“Mr Twitchett lives in Southtown. since that is where Granville Road, Olive Road, Mill Road, High Mill Road and a few other 'Cobholm' addresses really are, he says. His house, or so say the deeds, are part of the High Mill Housing Estate, Southtown, built on the site of the old High Mill. The other big housing estate was the Green Cap Mill Estate, also in Southtown.

“Even the famous Cobholm tip isn't: that's in Southtown too, says Mr Twitchett. So, where oh where has our Cobholm gone?

“The answer is that Cobholm is the tight-knit little community affectionately called 'Cobholm Island', bounded by High Mill Road and including streets like Isaac's Road, Dolman Square, Breydon Road and the romantic-sounding Tyrolean Square. It has a pub (the Lady Haven), a Methodist Church and a parish church. The rest is merely masquerading as Cobholm when it is actually part of Southtown.

“So now you know. Some time ago we wrote about borough councillor Mrs Brenda Mills having to move from Cobholm - the area she still represents - to Gorleston because of her health. 'Cobholm will miss her,' we wrote - but apparently she never actually lived there, according to Mr Twitchett and the official maps to be found in the public library.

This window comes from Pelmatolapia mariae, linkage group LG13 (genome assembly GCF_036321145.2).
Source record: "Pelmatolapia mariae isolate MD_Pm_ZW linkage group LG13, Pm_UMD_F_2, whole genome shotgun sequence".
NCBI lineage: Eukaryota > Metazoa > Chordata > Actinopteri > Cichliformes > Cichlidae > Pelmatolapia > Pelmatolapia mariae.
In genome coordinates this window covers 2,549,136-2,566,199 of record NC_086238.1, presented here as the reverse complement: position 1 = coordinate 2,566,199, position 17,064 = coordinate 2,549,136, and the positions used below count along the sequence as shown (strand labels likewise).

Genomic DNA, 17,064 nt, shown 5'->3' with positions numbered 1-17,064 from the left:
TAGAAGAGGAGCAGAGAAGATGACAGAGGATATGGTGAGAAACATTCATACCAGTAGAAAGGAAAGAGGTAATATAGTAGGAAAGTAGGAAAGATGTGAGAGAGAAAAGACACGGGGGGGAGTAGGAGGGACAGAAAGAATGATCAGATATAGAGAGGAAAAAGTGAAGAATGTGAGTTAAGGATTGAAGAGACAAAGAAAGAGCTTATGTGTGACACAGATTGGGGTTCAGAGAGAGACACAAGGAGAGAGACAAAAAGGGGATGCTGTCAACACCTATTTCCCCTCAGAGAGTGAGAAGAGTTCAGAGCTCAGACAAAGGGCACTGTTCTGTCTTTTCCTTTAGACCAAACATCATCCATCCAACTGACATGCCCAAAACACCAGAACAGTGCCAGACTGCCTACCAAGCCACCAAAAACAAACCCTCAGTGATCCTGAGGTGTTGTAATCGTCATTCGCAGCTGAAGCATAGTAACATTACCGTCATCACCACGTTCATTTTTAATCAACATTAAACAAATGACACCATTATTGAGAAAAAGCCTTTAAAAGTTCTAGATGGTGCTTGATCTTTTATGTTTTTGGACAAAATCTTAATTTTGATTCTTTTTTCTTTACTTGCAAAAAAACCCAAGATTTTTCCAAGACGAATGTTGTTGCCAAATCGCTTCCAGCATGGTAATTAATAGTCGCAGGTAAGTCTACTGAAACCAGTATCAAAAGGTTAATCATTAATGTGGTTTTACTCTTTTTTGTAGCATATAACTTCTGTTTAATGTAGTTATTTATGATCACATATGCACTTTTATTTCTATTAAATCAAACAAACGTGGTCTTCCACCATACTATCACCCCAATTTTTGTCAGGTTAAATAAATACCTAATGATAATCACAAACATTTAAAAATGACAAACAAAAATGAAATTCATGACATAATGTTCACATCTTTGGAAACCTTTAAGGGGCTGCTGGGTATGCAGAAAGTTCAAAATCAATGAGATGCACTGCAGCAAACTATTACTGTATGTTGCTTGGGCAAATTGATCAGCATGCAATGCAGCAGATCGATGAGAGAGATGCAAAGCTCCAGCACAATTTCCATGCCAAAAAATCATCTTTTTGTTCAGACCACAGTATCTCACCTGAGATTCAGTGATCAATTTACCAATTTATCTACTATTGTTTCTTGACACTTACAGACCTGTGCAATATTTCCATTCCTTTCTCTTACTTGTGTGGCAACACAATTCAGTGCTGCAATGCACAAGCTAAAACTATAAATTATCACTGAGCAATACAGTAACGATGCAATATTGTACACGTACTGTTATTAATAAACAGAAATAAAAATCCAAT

“Which all goes to prove... what? That Southtown - which starts in High Road - is really much larger than we think. But things won't change now. Whatever the maps say, people will stick to their mental impression of where Cobholm is - apart, that is, from Norfolk County Council, which hasn't a clue.

“Cobholm tip may be on Southtown Marshes but the sign put there by the county council reads 'Cobham'... and that's in the Home Counties.”

I readily admit that I have always reckoned Southtown to be the large area stretching from the foot of Haven Bridge to the Half-Way House junction with Beccles and High Roads, with Cobholm everything to the north of Bridge Road and the Two Bears Hotel.

My current idea of Cobholm includes the Tesco store - we often drive there the back way along Mill Road. My mother always called herself “a Cobholm girl”, living in Isaac's Road. According to Mr Twitchett's reckoning, she qualified because Isaac's Road was part of Cobholm Island.

Just to add to all this bewildering scenario, consider the two following items. For a start, Peter Allard, of Mallard Way, Bradwell, a friend of this column and an enthusiast for our borough's past, tells me: “On Manning's map of Yarmouth (1842), Southtown is spelt South Town. Does this confuse the issue?”

Secondly came the news that a

pre-1969 British Railways Eastern Region blue enamel street direction sign to both the Vauxhall and South Town (sic) stations was to be auctioned at a specialist sale in Gloucestershire and was expected to fetch about �1,000.

My journalist youngest son sparked off this hoo-ha when he questioned my lifelong use of Southtown as one word, not two, claiming that the railway terminus that closed in 1969 should be South Town.

Grudgingly, I conceded defeat because a photo in my possession showed South Town on the front of the long-gone building, something I had never noticed.